The Italian architect Carlo Scarpa is one of the most enigmatic architects of all time. Scarpa is best known for his instinctive approach to materials, combining time-honored crafts with modern manufacturing processes. He was mainly influenced by the materials, landscape, and the history of Venetian culture, and Japan. Above and underneath are details from the Fondazione Querini Stampalia, a Venetian Palace which Scarpa renovated in 1963.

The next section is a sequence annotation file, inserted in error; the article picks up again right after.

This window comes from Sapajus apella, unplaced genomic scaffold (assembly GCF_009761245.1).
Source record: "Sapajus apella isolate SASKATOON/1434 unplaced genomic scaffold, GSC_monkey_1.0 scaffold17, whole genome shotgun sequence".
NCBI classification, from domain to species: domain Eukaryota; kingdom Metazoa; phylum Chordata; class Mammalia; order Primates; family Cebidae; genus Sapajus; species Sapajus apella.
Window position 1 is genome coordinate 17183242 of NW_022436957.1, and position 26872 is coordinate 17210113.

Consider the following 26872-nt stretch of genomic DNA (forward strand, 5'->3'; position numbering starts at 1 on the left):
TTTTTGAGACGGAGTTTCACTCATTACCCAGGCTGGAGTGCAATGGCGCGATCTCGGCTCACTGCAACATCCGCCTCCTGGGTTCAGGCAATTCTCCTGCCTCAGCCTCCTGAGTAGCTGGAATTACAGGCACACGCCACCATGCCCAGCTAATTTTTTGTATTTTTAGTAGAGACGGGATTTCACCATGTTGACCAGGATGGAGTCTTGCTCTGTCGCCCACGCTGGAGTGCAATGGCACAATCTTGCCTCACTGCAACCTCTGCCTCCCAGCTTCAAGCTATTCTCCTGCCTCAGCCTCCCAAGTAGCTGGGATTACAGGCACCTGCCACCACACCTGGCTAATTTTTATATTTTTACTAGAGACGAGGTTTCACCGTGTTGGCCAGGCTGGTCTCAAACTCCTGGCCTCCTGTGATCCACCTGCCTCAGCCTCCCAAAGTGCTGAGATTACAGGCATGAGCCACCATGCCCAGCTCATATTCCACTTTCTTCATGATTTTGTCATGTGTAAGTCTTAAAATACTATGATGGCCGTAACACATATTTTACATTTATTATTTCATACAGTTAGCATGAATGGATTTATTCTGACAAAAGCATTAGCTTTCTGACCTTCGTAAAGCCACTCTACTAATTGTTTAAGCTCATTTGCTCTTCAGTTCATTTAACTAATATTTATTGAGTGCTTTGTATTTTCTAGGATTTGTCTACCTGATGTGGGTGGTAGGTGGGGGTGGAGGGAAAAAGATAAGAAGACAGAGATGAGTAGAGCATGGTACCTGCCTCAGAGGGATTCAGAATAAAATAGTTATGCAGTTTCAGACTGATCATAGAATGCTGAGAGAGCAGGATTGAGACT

In 1968, Carlo Scarpa was invited by his close friends, Laura and Gianni Tabarelli, to the slopes of the vineyard village of Cornaiano near Bolzano, Italy. The couple, who were regular patrons in the circles of the Italian design elite, founded their furniture showroom through which they sold Gianni’s pieces. At this point in time, Scarpa had already established a name for himself within the world of architecture, and having built up a strong relationship over the years, they asked him to design a house for their family alongside his longtime collaborator, Sergio Los. The result is a work that has been rarely seen with timeless furnishings and works of art.